Both managers require astronomical levels of effort from their players both in training and on the pitch with their teams regularly outrunning their opponents. A case in point being Manchester City who have been outrun only by Tottenham in their league games this season, a game they eventually lost two nil. The same can be said for Simeone’s Atletico as the players give 110% every single game. It is quite common to see the Atletico centre forwards deep in their own half if the team is under pressure and immediately sprinting forward on the counter when they do get the ball showing impressive levels of commitment and energy.
Guardiola is similarly tasking of his players with absolute levels of fitness, commitment and hardwork required by the Catalan.
“In my experience, when you train like a beast then you play like a beast”.
Thierry Henry once said that during training sessions at Barcelona you had to do everything while running even if you wanted a drink of water. It seems to some that Pep has had his success based primarily around the genius of peerless footballers available at both Barcelona and Bayern Munich (Messi, Xavi, Iniesta Muller, Lewandowsk, e.t.c); however, talent alone is never enough and needs amazing levels of hardwork for such players to reach the heights that their talent can take them and Pep certainly demanded that from them.
Both of these managers have been heavily influenced by Argentine coach Marcelo Bielsa and if there’s one thing they both gained from him, it’s an unflinching conviction of their ideals regardless of criticism and results.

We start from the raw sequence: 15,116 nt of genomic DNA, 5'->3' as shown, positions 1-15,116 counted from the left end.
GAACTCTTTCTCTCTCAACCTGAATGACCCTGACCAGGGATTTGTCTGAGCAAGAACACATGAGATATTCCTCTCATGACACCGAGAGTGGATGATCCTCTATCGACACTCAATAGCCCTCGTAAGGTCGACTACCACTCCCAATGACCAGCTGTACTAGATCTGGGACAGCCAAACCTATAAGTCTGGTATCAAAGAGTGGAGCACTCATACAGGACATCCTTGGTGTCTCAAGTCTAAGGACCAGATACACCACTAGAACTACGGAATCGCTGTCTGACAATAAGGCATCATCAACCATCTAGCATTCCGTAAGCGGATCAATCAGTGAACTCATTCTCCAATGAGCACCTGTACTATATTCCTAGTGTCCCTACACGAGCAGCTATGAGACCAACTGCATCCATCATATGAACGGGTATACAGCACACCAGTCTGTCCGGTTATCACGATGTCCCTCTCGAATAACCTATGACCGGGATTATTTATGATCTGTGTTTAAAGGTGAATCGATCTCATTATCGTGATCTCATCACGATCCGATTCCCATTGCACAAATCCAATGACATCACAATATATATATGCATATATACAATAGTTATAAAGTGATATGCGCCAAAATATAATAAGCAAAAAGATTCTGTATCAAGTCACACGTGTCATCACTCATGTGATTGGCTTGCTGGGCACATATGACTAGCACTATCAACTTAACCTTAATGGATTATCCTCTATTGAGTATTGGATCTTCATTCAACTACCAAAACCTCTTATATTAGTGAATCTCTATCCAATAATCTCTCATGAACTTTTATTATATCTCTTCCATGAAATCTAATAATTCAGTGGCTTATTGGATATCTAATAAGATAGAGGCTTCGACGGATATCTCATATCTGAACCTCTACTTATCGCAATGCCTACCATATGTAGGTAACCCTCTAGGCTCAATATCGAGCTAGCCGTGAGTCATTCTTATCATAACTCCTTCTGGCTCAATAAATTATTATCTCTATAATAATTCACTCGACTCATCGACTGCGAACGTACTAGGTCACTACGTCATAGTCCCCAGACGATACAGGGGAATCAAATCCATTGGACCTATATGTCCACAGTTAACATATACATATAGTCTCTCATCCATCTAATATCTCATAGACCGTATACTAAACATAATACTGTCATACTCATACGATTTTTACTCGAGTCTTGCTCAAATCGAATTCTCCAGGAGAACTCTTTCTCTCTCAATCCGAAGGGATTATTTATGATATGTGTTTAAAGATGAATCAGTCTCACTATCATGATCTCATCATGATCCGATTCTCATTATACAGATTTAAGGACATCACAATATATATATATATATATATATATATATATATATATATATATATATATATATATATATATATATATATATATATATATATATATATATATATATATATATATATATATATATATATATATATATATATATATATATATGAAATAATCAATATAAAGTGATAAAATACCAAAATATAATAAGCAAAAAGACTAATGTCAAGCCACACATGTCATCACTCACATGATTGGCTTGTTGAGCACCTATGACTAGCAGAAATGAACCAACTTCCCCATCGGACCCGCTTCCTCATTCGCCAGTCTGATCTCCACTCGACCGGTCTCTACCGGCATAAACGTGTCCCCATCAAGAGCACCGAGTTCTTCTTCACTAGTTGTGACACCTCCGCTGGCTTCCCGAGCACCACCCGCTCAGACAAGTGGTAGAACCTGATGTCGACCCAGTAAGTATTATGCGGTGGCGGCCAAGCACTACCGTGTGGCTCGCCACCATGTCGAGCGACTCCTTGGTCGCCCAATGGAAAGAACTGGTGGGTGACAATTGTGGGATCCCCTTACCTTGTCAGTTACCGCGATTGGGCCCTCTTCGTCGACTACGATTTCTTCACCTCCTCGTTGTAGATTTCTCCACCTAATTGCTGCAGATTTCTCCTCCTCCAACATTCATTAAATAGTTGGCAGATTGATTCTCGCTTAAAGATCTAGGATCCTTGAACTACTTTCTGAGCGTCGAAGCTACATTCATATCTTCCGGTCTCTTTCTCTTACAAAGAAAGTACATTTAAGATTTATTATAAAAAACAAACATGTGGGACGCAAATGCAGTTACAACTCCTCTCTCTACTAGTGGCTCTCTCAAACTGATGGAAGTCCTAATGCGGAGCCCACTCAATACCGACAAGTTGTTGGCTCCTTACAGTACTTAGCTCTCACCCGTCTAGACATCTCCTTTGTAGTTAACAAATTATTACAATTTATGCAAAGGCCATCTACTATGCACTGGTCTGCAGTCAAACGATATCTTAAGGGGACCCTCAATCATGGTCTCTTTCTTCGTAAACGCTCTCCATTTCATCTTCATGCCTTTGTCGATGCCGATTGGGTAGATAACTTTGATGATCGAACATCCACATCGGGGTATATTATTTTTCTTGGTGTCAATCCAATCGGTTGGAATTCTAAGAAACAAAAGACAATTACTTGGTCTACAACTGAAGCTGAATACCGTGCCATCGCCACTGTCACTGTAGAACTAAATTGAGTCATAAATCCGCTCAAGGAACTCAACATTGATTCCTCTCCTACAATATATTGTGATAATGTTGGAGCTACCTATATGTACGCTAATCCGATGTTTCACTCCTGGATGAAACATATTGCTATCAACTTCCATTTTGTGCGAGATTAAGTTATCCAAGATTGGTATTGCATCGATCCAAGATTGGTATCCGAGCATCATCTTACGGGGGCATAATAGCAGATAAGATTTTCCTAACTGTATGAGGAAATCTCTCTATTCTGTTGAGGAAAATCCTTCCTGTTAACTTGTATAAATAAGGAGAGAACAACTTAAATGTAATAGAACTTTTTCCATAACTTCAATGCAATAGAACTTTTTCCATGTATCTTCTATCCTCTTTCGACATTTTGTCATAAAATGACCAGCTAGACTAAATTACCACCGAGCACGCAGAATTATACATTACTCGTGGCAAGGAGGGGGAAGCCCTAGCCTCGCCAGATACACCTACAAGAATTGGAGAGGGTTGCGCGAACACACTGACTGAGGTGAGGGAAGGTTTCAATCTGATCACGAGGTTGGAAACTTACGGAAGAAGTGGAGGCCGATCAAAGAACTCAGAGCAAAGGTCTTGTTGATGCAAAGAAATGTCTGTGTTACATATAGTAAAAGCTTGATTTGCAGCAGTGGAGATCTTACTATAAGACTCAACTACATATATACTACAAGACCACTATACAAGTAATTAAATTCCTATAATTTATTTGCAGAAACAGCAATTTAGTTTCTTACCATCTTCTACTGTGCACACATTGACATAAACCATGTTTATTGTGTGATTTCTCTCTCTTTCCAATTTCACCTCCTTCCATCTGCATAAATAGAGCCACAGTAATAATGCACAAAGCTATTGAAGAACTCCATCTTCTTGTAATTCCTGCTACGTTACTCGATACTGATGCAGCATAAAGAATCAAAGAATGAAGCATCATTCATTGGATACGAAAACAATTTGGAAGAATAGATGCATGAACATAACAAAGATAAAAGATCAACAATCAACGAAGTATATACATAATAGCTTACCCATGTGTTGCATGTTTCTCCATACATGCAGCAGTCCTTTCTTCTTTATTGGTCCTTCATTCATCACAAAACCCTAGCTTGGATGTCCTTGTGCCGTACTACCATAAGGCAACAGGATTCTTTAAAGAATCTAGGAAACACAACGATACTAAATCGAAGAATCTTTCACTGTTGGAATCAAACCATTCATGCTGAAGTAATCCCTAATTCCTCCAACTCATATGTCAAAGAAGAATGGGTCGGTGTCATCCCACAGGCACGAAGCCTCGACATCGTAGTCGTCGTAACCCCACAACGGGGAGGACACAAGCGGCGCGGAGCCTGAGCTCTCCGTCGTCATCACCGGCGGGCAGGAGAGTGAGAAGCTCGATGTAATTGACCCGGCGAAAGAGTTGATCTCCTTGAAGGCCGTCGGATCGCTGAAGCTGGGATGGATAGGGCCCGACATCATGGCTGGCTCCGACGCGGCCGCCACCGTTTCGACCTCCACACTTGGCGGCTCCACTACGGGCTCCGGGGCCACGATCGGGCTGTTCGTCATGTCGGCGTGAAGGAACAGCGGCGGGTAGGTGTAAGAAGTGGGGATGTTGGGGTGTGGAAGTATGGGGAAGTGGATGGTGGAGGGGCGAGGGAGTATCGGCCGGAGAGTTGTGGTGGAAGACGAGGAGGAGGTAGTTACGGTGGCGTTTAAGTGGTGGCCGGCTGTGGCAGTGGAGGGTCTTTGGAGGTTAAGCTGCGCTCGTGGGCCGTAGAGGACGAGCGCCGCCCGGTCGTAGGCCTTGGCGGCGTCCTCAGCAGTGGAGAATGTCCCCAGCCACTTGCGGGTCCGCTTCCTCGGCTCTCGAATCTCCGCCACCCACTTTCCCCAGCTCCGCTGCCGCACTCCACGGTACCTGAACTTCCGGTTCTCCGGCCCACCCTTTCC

“A man with new ideas is a mad man until his ideas triumph” – Marcelo Bielsa
“It’s irrelevant whether my way is the best way. But it is my way” – Pep Guardiola
“We’re a tough team, strong, intense, powerful at counter attacking. I don’t want this to ever change. We don’t know how to play any other way. Should we change our style, it would be disastrous” – Diego Simeone
Both of these managers have faced criticism when things did not all go their way; however, they have stuck to their guns with the absolute conviction that their style is what will bring them success. In fact, after losing 4:0 to Barcelona recently Pep said he would rather return home than change the way he plays. That is conviction.
What perhaps set these two managers apart from their contemporaries is their high level of tactical adaptability. Both of them are constantly chopping and changing from match to match and sometimes even within games to find solutions to whatever the opponent is doing at the time.
Most people readily associate Atletico Madrid with the 4-4-2 formation and even though that is they formation they mostly employ in what may seem to be their default set up, Simeone’s men have actually employed a number of systems and formations in a bid to adapt to the opponents at hand.